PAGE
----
Design In Motion
As with the software design behind Polyverse’ plug-ins, Kane’s GUI designs leverage iteration to deliver the best possible results. “We went through a lot of changes with Supermodal,” he says. “We’re on version 78 of Supermodal’s design with the public beta. That’s part of the process. It can be helpful to take time away from what you’re working on periodically, then take advice and feedback from other team members when you come back to it.” The functional evolution of the plug-in during development often drove Kane’s design changes. “Sometimes there are changes in the functionality of the controls and things like that that I have to respond to, and when you change one design element, you might decide to change others responsively.” Kane is always looking for small ways to improve how users engage with a plug-in like Supermodal, even if making a change requires a deep dive. “Since I work in a non-destructive way, I can change everything in the project as the plug-in evolves,” he says. “But it’s not always easy. There might be 4,000 Photoshop layers to go through!”
The most distinctive visual element of Supermodal is found in its Modal filter section: a large, spherical control with a series of symbols on it representing each of Supermodal’s 27 resonation models. Kane recalls that early in design Dar Sagol had put forward an idea for a control scheme that would allow users to seamlessly morph between the models –which organize the plug-in’s many filter bands into its distinct resonation behaviors modeled on physical materials and mathematical formulas alike–in three dimensions along X and Y axes. This led to the genesis of the distinctive spherical controller, which works like a trackball mouse that can be clicked and dragged to gradually shift the filter’s behavior between the models. “The spherical control was the biggest challenge with this plug-in, and it took some time to get it feeling right,” he says. “I think we were all happy with how that came out by the end.”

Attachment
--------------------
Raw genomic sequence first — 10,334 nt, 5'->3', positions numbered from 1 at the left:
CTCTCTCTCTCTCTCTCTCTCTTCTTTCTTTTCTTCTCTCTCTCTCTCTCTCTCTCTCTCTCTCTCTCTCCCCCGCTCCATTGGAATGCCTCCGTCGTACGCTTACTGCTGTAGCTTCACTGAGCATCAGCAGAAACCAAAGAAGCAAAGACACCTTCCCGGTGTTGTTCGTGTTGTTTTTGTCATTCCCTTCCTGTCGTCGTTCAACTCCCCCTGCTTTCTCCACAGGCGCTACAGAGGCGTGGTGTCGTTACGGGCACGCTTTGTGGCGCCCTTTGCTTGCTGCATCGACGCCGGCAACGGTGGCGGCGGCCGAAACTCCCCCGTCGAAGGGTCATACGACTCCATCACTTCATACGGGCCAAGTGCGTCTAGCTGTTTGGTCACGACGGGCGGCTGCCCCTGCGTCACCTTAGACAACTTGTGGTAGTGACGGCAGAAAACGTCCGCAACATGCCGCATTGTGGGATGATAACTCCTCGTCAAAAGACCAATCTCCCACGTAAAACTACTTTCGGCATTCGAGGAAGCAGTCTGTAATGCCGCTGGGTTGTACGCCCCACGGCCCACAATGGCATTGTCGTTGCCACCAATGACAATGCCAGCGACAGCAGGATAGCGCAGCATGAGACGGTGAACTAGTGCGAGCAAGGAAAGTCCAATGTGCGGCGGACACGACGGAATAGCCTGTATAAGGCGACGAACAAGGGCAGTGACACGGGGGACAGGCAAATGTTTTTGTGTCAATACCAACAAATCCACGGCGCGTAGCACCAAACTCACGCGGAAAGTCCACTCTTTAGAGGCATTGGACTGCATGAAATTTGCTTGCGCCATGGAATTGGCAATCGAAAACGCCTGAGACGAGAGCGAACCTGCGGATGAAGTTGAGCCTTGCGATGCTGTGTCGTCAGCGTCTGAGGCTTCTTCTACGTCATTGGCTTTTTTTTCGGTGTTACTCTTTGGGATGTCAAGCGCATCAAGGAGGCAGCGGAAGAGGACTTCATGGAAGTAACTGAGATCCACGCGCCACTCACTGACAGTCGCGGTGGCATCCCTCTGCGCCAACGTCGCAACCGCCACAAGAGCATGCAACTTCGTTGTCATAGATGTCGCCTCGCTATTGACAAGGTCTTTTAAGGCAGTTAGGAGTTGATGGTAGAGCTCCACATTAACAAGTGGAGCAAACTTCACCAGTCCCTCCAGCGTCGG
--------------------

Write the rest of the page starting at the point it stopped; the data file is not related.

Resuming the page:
Dreams Into Reality
After a long design process, releasing Supermodal has been rewarding for Kane. “I get a wonderful feeling of gratitude whenever somebody tells us they like the product,” he says. “It feels good to know they own something that I designed.” While the feedback for the new plug-in has been overwhelmingly positive, Kane also welcomes criticism. “If you get a negative comment, that’s okay too,” he says. “You just learn from it.” With an update to version 1.0 of Supermodal due in January, Kane has already turned his attention to new plug-ins in the Polyverse pipeline, bringing the same thoughtfulness and whimsy to each new innovative sound-shaping tool. “Assaf said to me once, ‘We are like kids making our dreams come true and when we make plug-ins it’s like we’re playing with toys,’ and it’s very true,” Kane recalls. “It’s fun. The hard part is knowing when something is finished. Art never ends. It can always be better. But sometimes it’s good enough.”
For more information about Polyverse and to purchase plug-ins, please visit polyversemusic.com
Polyverse Music is a “by musicians, for musicians” company that creates uniquely powerful tools and instruments for artists on the cutting edge of creativity. Founded in 2015, Polyverse has continually set the bar in terms of plugin innovation, vision, and user experience. Every person on the Polyverse team is a forward-thinking musician with extensive knowledge and experience with music, sound, synthesizers, and technology. In each new step, Polyverse continues to push the boundary of possibilities with digital musical instruments and effects.